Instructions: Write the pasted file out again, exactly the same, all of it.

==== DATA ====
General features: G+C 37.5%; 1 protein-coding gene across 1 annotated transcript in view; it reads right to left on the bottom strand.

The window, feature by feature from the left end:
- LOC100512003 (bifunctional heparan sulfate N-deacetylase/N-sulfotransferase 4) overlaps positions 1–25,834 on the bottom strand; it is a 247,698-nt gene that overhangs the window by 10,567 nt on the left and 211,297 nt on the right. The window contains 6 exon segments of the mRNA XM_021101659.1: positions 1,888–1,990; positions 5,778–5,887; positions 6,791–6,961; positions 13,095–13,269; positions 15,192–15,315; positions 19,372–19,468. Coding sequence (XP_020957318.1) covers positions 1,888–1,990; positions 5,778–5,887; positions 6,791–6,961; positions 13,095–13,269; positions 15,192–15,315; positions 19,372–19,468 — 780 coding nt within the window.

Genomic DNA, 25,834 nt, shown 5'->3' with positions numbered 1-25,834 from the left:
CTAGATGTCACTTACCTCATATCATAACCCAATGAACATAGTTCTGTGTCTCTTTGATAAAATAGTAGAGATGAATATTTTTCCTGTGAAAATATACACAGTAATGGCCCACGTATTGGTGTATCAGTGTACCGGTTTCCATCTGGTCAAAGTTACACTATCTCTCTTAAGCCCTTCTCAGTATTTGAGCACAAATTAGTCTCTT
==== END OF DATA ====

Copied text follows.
General features: G+C 37.5%; 1 protein-coding gene across 1 annotated transcript in view; it reads right to left on the bottom strand.

The window, feature by feature from the left end:
- LOC100512003 (bifunctional heparan sulfate N-deacetylase/N-sulfotransferase 4) overlaps positions 1–25,834 on the bottom strand; it is a 247,698-nt gene that overhangs the window by 10,567 nt on the left and 211,297 nt on the right. The window contains 6 exon segments of the mRNA XM_021101659.1: positions 1,888–1,990; positions 5,778–5,887; positions 6,791–6,961; positions 13,095–13,269; positions 15,192–15,315; positions 19,372–19,468. Coding sequence (XP_020957318.1) covers positions 1,888–1,990; positions 5,778–5,887; positions 6,791–6,961; positions 13,095–13,269; positions 15,192–15,315; positions 19,372–19,468 — 780 coding nt within the window.

Genomic DNA, 25,834 nt, shown 5'->3' with positions numbered 1-25,834 from the left:
CTAGATGTCACTTACCTCATATCATAACCCAATGAACATAGTTCTGTGTCTCTTTGATAAAATAGTAGAGATGAATATTTTTCCTGTGAAAATATACACAGTAATGGCCCACGTATTGGTGTATCAGTGTACCGGTTTCCATCTGGTCAAAGTTACACTATCTCTCTTAAGCCCTTCTCAGTATTTGAGCACAAATTAGTCTCTT